After all the trouble I had with ns-2, I’ve gotten round to reading my first paper. It was an interesting read, but I felt it was a bit thin on content. I’ve gotten used to the idea that academic papers tend to be on the dry side, but all the advice I’ve had thus far is to persevere. So it was with a certain relief that I found a paper that was easy to read!  A summary of what the contents along with a brief critique is below.  One down, eight to go!

Clincy, V. A. and Mudiraj, P. 2006. The future leading mobility protocol: mobile IPv4 OR Mobile IPv6?. J. Comput. Small Coll. 22, 1 (Oct. 2006), 197-203.

The paper looked to evaluate both MIPv4 and MIPv6 so as to give an opinion as to which protocol would be the ‘Future Leading’. What the article failed to comment on was the fact that the world is fast running out of IPv4 addresses which may have an impact on its suitability as a ‘Future Leading’ protocol.

The paper gave a brief overview of the key differences between the two protocols:

  • MIPv4 requires the use of a Foreign Agent
  • MIPv6 uses Route Optimization (sic) for improved performance
  • MIPv4 uses ARP
  • MIPv6 uses Neighbour Discovery
  • MIPv4 uses a directed broadcast approach to discover the Home Agent
  • MIPv6 uses anycast and receives a single reply

The paper mentioned that one of the key aspects of performance is in the handover from one access point to the next whilst a mobile node is moving. The details of this differ from MIPv4 to MIPv6. It is worth mentioning that IPv6 has had Mobility in mind since inception.

My chief criticism with this paper is that the comparison experiments were limited to two scenarios but neither used both protocols for a fair test. As mentioned before, both IPv4 and IPv6 implement Mobile IP differently. The scenarios were:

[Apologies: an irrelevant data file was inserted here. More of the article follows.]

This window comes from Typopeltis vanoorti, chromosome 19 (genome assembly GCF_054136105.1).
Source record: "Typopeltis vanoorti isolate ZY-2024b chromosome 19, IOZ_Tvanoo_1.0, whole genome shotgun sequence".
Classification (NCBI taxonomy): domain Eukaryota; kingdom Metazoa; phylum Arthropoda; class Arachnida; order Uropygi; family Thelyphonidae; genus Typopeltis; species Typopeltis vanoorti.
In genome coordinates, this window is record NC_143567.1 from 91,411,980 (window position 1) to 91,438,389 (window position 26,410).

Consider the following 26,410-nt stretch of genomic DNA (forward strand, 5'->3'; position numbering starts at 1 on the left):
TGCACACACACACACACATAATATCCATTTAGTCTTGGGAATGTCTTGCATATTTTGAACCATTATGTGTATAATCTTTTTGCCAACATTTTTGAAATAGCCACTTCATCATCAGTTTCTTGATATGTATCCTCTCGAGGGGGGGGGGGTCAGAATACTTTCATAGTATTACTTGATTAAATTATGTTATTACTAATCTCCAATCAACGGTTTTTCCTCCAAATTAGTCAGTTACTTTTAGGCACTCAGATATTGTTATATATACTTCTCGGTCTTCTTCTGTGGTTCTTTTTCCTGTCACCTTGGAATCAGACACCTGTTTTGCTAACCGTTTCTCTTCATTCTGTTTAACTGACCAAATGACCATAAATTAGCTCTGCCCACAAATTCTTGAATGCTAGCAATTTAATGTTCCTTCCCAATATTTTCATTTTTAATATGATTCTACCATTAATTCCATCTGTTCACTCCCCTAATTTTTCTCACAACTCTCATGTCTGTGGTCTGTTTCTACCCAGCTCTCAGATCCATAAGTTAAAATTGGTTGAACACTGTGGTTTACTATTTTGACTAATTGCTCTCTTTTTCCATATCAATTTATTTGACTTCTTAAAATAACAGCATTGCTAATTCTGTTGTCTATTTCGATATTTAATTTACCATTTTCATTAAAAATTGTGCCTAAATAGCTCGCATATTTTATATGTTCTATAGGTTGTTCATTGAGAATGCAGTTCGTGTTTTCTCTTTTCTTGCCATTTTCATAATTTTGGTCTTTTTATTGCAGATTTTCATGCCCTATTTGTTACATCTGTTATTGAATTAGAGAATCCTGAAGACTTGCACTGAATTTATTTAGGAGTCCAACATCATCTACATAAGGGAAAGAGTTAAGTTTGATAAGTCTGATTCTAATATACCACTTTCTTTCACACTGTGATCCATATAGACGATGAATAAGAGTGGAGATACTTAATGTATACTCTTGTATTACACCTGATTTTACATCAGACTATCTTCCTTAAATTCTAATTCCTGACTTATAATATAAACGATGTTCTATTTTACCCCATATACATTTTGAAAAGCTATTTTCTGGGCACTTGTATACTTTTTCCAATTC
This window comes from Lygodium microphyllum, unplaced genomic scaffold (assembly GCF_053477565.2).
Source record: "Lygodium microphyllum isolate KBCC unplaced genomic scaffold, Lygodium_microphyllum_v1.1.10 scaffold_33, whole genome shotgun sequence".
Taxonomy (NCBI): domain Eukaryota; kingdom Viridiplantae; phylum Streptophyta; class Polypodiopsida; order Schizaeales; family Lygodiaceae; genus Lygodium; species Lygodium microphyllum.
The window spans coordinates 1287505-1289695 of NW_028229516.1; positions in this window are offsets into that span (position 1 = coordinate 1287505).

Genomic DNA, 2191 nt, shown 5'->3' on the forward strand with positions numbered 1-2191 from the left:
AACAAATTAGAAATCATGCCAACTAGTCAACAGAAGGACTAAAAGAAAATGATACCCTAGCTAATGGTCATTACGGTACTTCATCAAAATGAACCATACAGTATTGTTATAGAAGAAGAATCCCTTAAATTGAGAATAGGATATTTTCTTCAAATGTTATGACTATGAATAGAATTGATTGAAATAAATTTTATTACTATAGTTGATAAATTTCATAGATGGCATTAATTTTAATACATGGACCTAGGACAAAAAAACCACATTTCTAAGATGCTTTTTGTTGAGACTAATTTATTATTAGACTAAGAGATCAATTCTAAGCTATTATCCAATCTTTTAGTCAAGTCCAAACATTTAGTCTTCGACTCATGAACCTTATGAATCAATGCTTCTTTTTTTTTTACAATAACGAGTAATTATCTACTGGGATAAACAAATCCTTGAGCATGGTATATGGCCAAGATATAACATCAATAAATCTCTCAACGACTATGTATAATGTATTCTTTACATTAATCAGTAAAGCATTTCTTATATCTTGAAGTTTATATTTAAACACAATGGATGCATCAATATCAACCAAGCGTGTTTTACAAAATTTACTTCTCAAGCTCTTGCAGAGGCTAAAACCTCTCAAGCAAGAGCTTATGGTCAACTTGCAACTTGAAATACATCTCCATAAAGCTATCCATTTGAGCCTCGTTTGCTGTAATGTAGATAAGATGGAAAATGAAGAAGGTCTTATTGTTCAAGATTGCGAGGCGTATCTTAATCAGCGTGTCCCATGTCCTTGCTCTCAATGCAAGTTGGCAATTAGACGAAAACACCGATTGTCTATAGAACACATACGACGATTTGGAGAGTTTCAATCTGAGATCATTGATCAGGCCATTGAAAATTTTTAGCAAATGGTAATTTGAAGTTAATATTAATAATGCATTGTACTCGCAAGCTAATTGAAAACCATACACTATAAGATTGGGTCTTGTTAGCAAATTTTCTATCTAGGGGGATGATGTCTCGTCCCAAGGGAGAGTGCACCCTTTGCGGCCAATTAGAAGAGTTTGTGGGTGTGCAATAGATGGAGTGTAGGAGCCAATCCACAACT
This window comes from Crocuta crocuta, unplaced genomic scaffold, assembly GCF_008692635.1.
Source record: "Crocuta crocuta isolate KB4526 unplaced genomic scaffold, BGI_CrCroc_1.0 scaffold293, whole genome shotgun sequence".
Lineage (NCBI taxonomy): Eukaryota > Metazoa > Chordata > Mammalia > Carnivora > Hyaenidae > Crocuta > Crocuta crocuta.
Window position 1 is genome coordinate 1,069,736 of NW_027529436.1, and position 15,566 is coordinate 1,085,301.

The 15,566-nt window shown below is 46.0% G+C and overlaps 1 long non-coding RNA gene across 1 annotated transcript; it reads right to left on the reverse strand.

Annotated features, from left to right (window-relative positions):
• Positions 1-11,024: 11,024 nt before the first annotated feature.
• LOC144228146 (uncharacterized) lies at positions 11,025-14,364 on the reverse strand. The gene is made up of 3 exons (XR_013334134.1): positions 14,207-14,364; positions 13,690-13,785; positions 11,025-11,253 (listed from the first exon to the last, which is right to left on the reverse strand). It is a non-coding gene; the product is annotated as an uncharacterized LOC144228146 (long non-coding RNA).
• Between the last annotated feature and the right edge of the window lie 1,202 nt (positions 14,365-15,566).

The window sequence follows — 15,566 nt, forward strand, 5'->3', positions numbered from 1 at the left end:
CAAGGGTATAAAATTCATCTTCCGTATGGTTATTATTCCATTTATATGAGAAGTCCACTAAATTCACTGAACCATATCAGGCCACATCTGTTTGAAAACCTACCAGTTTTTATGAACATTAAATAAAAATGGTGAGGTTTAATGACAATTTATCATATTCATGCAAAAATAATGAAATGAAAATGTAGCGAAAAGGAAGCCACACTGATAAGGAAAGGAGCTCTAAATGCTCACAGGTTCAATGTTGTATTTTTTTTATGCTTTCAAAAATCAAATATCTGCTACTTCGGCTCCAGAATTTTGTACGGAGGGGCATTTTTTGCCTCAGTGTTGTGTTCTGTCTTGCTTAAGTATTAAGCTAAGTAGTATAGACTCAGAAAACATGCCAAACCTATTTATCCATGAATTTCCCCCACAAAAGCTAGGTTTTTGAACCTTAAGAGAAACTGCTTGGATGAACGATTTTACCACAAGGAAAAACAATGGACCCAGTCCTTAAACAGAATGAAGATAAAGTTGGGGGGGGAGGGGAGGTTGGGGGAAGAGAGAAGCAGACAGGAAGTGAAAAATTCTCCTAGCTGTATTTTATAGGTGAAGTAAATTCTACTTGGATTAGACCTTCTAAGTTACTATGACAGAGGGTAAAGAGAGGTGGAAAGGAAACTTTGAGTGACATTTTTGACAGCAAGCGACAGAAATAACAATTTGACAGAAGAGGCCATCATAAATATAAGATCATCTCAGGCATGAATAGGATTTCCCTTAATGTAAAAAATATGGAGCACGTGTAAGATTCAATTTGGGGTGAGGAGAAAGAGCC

• Wired Mobile IP network using Mobile IPv4
  • Wireless Mobile IP network using Mobile IPv6

Surely it would have made sense to at least run MIPv4 and MIPv6 across a wired and wireless Mobile IP network?  Also the chosen metric to assess the performance was the end-to-end delays.  No explanation was given which would have been insightful.

Finally there was some data supplied which suggested that MIPv6 is more efficient at routing information as a result of there being no foreign agent and the Route Optimisation strategy.

So in summary, I didn’t learn much more than I’d already found out from books and in the end, the paper didn’t commit to what the authors felt was a ‘Future Leading’ protocol.

I’m still experiencing setbacks with relation to the installation of ns-2 and also the Mobiwan extensions for Mobile IPv6.

Here’s the current situation:

  • I’ve been unable to install the following on my Laptop under Ubuntu:
    • ns-2.26
    • ns-2.27
    • Mobiwan extension for Mobile IPv6 for ns-2.31
  • I’ve been unable to install the following under Windows (with Cygwin)
    • ns-2.26
    • ns-2.27

The only option left to me, short of suggesting an alternative simulator, is to ask Support to install ns with the Mobile IPv6 extension on my behalf. This isn’t an ideal situation as I’d prefer to be able to use my own machine and not rely on the SoC computer provision.

So, not much forward movement at the moment, but at least it still (relatively) early days.